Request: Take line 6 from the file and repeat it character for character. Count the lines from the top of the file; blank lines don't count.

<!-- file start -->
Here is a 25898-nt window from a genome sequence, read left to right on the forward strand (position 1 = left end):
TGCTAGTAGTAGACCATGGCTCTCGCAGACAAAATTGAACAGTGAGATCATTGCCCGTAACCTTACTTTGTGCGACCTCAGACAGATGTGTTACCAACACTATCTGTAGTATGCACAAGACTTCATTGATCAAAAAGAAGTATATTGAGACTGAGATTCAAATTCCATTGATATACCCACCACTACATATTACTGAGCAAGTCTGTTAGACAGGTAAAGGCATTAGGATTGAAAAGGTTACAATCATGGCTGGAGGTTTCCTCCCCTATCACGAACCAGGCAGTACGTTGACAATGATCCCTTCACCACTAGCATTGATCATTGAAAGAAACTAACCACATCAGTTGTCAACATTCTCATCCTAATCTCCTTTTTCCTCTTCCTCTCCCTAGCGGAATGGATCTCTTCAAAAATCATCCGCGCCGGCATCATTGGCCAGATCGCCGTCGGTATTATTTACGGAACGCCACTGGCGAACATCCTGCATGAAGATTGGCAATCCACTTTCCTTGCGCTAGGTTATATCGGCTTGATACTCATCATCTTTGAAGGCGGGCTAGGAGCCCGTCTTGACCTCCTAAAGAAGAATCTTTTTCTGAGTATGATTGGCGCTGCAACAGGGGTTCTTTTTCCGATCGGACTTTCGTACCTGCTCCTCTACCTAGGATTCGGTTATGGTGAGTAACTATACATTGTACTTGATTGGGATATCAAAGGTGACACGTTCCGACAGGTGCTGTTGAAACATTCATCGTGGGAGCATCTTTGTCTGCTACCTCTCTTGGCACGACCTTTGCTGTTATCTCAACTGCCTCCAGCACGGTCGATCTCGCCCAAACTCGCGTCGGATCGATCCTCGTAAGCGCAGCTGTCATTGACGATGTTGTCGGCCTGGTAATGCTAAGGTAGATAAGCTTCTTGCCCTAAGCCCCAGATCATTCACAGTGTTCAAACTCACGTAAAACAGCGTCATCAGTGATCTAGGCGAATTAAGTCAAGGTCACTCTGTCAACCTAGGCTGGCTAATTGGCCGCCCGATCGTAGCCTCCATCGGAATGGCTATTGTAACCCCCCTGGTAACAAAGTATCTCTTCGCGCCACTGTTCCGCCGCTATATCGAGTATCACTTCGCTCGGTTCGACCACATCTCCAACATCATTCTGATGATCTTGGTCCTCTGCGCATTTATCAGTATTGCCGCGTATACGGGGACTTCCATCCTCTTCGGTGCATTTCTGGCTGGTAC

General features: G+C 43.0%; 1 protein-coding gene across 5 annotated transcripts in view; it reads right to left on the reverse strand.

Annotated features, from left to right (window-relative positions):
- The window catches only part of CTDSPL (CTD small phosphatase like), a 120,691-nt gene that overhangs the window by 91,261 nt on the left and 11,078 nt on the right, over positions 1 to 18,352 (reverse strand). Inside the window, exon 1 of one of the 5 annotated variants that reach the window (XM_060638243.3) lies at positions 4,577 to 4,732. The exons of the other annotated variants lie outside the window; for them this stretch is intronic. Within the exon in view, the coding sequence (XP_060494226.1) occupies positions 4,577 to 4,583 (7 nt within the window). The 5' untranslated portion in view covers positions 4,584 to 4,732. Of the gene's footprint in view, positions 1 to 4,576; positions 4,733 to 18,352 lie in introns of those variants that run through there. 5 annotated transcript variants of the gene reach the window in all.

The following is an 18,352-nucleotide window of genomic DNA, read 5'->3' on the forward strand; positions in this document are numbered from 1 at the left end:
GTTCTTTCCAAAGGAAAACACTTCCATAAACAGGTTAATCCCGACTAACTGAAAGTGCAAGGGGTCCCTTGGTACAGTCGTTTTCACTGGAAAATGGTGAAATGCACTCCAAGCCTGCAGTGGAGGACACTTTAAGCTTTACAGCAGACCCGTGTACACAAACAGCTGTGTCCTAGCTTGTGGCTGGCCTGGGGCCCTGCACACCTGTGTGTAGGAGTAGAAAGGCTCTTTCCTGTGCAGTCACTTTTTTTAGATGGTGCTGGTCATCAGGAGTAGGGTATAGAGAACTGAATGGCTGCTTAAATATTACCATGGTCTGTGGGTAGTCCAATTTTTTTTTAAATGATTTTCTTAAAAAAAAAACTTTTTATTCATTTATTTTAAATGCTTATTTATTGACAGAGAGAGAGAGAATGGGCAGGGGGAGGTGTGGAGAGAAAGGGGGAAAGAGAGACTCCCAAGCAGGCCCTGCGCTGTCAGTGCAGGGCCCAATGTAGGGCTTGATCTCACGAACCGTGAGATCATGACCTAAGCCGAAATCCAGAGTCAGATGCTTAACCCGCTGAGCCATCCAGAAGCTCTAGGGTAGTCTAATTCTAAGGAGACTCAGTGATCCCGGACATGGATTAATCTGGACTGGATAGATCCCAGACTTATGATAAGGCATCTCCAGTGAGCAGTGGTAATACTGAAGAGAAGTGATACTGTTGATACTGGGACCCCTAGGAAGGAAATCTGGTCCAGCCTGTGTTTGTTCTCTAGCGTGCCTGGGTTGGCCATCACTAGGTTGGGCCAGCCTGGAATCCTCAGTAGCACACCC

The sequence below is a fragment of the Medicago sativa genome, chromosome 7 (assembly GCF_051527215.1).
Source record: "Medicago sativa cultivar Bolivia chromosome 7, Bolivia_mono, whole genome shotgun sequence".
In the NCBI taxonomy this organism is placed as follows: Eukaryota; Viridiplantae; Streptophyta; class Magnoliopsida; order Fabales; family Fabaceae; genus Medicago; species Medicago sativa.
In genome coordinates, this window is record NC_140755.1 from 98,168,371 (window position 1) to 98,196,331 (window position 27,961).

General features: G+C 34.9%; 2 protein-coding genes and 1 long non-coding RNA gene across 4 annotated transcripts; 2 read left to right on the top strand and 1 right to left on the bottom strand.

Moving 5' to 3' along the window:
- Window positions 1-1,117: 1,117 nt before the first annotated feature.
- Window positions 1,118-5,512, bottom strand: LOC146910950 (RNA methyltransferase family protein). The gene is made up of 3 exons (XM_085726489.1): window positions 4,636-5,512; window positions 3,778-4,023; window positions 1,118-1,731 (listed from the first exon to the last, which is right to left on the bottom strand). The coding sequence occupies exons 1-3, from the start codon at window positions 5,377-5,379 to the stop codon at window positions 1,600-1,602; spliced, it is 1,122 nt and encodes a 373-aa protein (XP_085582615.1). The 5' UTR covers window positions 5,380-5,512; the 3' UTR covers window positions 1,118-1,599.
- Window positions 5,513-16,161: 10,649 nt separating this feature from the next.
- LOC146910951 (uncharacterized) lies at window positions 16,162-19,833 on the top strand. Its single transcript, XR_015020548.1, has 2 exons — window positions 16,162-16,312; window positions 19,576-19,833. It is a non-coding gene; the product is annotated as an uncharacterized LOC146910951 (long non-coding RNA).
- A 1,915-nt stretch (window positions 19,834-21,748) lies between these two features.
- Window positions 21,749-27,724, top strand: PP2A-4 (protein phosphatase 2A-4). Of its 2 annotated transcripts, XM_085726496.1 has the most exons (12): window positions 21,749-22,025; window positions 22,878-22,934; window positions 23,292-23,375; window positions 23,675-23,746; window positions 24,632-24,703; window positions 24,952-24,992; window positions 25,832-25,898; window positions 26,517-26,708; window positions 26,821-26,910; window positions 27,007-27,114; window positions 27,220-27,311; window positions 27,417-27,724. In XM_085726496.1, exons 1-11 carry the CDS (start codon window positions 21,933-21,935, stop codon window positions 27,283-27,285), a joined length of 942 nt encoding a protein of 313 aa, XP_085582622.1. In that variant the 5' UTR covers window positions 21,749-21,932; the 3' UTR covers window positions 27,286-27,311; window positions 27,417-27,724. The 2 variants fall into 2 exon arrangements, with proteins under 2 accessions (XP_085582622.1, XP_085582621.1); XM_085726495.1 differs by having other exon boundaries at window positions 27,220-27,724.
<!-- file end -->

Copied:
The following is an 18,352-nucleotide window of genomic DNA, read 5'->3' on the forward strand; positions in this document are numbered from 1 at the left end: